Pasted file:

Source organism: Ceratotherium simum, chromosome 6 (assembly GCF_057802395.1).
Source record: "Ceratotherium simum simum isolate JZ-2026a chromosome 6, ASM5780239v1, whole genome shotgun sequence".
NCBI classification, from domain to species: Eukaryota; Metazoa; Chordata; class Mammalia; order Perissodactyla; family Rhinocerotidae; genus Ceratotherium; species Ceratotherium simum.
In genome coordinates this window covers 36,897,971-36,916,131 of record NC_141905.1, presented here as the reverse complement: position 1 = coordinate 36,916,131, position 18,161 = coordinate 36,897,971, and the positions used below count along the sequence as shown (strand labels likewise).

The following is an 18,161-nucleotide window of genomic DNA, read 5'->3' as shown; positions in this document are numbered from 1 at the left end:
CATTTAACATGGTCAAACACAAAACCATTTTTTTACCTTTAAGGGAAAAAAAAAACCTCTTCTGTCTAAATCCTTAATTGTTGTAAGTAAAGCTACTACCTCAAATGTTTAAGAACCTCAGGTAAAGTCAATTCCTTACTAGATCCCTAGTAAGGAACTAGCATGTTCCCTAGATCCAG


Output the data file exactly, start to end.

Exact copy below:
Source organism: Ceratotherium simum, chromosome 6 (assembly GCF_057802395.1).
Source record: "Ceratotherium simum simum isolate JZ-2026a chromosome 6, ASM5780239v1, whole genome shotgun sequence".
NCBI classification, from domain to species: Eukaryota; Metazoa; Chordata; class Mammalia; order Perissodactyla; family Rhinocerotidae; genus Ceratotherium; species Ceratotherium simum.
In genome coordinates this window covers 36,897,971-36,916,131 of record NC_141905.1, presented here as the reverse complement: position 1 = coordinate 36,916,131, position 18,161 = coordinate 36,897,971, and the positions used below count along the sequence as shown (strand labels likewise).

The following is an 18,161-nucleotide window of genomic DNA, read 5'->3' as shown; positions in this document are numbered from 1 at the left end:
CATTTAACATGGTCAAACACAAAACCATTTTTTTACCTTTAAGGGAAAAAAAAAACCTCTTCTGTCTAAATCCTTAATTGTTGTAAGTAAAGCTACTACCTCAAATGTTTAAGAACCTCAGGTAAAGTCAATTCCTTACTAGATCCCTAGTAAGGAACTAGCATGTTCCCTAGATCCAG